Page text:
3. Frequency is Key
Technique can be improved and proper workouts are easy to design, but unless you’re getting in the water regularly, you will not improve. It is impossible to get better at anything if you do not practice. If you are looking to better your swimming ability one or two times a week will not cut it. Three times a week is OK, but you’ll really start to see gains when you’re in the water four or five times each week.
It is not necessarily important to swim for 75-90 minutes each time. Although more time and more yardage in the pool will certainly lead to results, it’s important that swimming does not become a dreaded chore. So how much time should you spend in the water each time you swim? The answer to this question depends upon your time constraints for that day/week. If you only have 20 or 30 minutes, that’s fine, but 45-60 minutes is perfect. Anything is better than nothing. If you have a little extra time, go for longer, but don’t overdo it either. As long as you are getting in the water frequently and you don’t go several days between each swim, you will be on the right track. It’s all about muscle memory, repetition and comfort in the water.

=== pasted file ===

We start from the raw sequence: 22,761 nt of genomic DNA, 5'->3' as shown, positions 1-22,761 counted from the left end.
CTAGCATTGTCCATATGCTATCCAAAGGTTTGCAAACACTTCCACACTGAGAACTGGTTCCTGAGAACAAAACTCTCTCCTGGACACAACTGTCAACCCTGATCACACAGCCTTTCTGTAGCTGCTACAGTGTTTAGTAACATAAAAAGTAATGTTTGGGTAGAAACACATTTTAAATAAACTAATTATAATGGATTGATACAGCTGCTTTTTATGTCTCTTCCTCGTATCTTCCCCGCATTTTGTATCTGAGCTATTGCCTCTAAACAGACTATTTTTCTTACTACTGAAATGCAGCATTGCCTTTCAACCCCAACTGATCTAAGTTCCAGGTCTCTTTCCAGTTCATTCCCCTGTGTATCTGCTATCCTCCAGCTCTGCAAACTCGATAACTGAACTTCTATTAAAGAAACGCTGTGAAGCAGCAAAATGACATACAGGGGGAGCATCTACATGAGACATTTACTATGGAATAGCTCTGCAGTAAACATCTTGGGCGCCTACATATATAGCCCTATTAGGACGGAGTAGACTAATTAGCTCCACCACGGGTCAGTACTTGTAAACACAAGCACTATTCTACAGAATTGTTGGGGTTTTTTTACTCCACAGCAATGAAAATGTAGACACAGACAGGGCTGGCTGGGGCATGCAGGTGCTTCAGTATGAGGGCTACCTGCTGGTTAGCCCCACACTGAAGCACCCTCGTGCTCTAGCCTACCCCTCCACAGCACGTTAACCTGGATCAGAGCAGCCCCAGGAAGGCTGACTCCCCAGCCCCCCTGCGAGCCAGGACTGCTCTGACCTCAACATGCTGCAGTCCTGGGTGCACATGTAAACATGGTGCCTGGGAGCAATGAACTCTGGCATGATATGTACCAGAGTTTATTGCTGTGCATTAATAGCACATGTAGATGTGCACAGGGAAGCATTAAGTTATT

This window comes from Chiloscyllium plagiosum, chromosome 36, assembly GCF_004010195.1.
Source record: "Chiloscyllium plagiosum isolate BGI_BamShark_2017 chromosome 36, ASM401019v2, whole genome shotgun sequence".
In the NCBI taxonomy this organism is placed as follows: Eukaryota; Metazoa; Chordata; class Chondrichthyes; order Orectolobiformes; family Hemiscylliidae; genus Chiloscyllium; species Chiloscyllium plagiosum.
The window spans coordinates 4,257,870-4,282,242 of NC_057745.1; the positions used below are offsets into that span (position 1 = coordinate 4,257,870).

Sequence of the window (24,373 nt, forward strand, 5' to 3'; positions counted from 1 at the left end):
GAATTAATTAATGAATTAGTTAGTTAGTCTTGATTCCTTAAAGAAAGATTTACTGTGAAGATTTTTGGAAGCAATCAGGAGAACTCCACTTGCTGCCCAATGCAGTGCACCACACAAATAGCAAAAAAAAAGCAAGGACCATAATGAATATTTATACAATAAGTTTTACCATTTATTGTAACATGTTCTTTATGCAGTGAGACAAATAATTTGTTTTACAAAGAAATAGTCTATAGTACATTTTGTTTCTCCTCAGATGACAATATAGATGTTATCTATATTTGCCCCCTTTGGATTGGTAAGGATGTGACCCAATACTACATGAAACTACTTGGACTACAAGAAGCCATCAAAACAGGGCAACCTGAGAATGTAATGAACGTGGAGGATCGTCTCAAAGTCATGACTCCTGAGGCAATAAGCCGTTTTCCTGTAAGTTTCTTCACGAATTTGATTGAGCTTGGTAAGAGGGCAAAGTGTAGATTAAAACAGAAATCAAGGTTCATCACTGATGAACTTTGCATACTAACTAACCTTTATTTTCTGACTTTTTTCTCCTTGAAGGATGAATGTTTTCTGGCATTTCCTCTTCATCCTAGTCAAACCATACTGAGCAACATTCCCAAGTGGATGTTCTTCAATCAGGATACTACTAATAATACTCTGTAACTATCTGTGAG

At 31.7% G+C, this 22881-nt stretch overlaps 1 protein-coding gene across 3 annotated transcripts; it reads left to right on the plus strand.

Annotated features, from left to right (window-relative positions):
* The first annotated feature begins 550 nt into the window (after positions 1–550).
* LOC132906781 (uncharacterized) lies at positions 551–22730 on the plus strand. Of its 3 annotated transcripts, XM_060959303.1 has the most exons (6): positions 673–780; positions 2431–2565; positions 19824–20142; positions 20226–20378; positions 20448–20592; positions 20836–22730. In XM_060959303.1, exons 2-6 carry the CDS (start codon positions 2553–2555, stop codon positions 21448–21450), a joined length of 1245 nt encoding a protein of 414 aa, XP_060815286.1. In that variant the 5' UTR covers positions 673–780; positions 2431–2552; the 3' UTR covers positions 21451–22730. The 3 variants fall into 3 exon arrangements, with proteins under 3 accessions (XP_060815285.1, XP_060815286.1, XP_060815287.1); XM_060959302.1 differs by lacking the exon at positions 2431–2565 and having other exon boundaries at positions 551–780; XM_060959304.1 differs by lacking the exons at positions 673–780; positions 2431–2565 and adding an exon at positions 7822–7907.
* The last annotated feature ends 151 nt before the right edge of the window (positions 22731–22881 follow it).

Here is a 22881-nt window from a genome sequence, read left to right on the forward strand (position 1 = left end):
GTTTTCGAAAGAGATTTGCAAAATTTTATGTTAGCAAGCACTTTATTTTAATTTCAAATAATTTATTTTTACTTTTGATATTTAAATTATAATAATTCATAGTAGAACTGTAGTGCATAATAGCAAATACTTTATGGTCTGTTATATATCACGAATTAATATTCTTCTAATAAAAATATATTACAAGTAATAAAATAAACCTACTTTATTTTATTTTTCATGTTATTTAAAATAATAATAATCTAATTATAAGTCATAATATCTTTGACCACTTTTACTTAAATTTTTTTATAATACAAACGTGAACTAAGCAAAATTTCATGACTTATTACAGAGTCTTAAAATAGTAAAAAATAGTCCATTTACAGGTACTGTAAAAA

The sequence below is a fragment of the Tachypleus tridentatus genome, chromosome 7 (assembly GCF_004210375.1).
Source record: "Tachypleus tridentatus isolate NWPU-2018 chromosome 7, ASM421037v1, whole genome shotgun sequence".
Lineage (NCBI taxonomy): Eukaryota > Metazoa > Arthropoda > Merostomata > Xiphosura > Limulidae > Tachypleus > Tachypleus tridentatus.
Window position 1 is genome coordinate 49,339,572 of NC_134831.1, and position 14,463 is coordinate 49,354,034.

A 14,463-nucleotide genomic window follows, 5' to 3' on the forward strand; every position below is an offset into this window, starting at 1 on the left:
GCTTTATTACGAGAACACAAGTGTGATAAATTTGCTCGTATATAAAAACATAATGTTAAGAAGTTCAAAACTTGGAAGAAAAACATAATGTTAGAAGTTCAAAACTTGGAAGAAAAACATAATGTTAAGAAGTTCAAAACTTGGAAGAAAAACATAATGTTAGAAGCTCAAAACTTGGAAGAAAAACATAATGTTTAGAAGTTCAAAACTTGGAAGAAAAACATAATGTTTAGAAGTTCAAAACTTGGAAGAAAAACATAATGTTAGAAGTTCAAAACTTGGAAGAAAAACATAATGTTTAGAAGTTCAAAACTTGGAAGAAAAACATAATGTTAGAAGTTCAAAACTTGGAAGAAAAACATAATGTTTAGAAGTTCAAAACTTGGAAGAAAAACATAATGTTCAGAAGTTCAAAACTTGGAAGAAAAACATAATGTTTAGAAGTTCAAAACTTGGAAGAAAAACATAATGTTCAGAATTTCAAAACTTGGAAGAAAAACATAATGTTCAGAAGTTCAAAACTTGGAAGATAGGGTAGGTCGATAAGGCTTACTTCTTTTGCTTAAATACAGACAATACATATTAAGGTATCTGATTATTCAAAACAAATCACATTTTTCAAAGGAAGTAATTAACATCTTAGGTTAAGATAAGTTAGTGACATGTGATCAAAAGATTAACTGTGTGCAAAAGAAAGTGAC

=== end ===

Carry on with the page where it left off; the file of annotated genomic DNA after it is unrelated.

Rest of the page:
Here’s to Swimming Faster in 2014
Your offseason is the perfect time of year to dedicate to improving your swim. If you follow the three keys outlined above and remain diligent about getting in the water frequently, you will undoubtedly see results next season … and more bikes in T1.
Chris Kaplanis is the co-founder and assistant head coach at Ridgewood Tri Athlete (RTA), a multisport coaching business and triathlon club based in New Jersey. RTA works with athletes from across the country, offering a variety of services to get you faster, fitter and on track to successfully accomplish your goals. He is a USA Triathlon Level I Certified Coach and USA Cycling Level III Certified Coach.
The views expressed in this article are the opinion of the author and not necessarily the practices of USA Triathlon. Before starting any new diet or exercise program, you should check with your physician and/or coach.